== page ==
Tag: comics

Manga in Theory and Practice: the Craft of Creating Manga by Hirohiko Araki

Manga in Theory and Practice: the Craft of Creating Manga
by Hirohiko Araki

The creator of JoJo’s Bizarre Adventure has written a book which, he claims, reveals the secrets of creating manga. He calls these secrets “the golden way” and his book is a map pointing us along that way. Are you excited to peel back the curtain and see what it really takes to be a great mangaka? Me, too! Let’s take a look…

One hard-earned secret that Araki shares with us is that we should write good dialogue. And how should we go about learning how to do this? What are the guidelines? What are the things to watch out for? Araki says: “look at the dialogue on many manga’s front pages and think about why they make you want to read further” (25).  In other words, we figure it out for ourselves. Thank you, master!

Another step on “the golden way” is to make good characters. How does one do that? According to Araki, a budding mangaka must ask themselves “am I making good characters” (42)? So you make good characters by intending to make good characters. That’s a great trade secret that will surely make you a famous artist! He also tells us that when we have a hero and a villain that we should make them different. He says that he often bases his characters on “the duality of light and shadow” (56).  I don’t know about you, but I have never considered thinking about the fight of good versus evil as a metaphor of light versus dark. Such a useful secret!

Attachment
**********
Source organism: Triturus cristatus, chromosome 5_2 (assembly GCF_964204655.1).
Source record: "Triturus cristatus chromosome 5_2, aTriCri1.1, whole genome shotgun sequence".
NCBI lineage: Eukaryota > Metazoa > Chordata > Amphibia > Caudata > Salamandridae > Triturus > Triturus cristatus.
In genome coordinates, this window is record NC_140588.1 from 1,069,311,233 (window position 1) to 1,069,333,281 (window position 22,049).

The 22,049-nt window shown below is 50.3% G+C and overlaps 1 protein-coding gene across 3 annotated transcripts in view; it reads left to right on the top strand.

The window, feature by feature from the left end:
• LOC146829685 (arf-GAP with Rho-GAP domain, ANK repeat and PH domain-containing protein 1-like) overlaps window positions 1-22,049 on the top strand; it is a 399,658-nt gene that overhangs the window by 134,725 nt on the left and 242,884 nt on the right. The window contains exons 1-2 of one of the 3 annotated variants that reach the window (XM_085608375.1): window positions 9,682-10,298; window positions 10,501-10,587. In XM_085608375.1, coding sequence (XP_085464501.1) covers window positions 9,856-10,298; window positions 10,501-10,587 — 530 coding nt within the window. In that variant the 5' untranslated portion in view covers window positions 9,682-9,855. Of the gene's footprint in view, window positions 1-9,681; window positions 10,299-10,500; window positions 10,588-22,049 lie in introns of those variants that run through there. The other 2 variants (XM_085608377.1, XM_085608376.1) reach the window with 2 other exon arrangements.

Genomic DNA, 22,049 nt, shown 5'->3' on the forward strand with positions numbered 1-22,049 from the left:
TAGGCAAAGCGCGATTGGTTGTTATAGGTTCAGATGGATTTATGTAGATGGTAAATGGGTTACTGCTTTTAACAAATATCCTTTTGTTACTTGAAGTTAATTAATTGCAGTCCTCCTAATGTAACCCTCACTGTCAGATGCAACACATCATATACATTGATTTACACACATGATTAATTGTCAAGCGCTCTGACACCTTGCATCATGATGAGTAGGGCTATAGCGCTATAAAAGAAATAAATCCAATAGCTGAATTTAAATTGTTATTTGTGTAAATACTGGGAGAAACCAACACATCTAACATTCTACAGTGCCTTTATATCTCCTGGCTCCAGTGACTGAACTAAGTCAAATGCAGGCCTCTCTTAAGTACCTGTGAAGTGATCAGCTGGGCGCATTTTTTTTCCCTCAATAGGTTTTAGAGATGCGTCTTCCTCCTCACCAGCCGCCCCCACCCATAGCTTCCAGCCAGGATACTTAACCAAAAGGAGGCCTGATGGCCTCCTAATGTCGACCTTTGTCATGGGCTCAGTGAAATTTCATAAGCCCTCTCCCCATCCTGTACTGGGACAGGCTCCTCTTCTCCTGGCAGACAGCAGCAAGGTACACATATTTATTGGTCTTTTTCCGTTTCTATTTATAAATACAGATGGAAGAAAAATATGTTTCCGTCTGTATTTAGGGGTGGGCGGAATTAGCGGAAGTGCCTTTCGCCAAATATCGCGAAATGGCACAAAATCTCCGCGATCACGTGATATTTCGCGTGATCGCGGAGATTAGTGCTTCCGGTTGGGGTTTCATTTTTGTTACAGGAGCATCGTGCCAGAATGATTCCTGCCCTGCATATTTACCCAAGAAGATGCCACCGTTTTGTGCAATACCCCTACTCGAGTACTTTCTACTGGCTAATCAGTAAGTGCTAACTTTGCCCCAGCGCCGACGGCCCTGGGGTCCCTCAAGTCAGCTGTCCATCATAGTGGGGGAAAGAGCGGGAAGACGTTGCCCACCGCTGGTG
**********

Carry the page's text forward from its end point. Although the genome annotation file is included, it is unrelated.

And did you know that “characters and setting are indispensable” (43)? I’m sure a lot of you, like me, were intending to create an entire story with no characters and absolutely no setting. I’m glad Araki set us on the right path!

Then Araki tells us the secrets of storytelling. He boldly proclaims that “manga need stories” (84). Okay, but how do we make a story? Well, there are four parts: the introduction, the development, the twist, and the resolution. You know that story structure stuff you learned in your high school English class? Exposition, rising action, climax, and resolution? Remember? Basically, do that and you’re on the golden way. Thank you, sensei!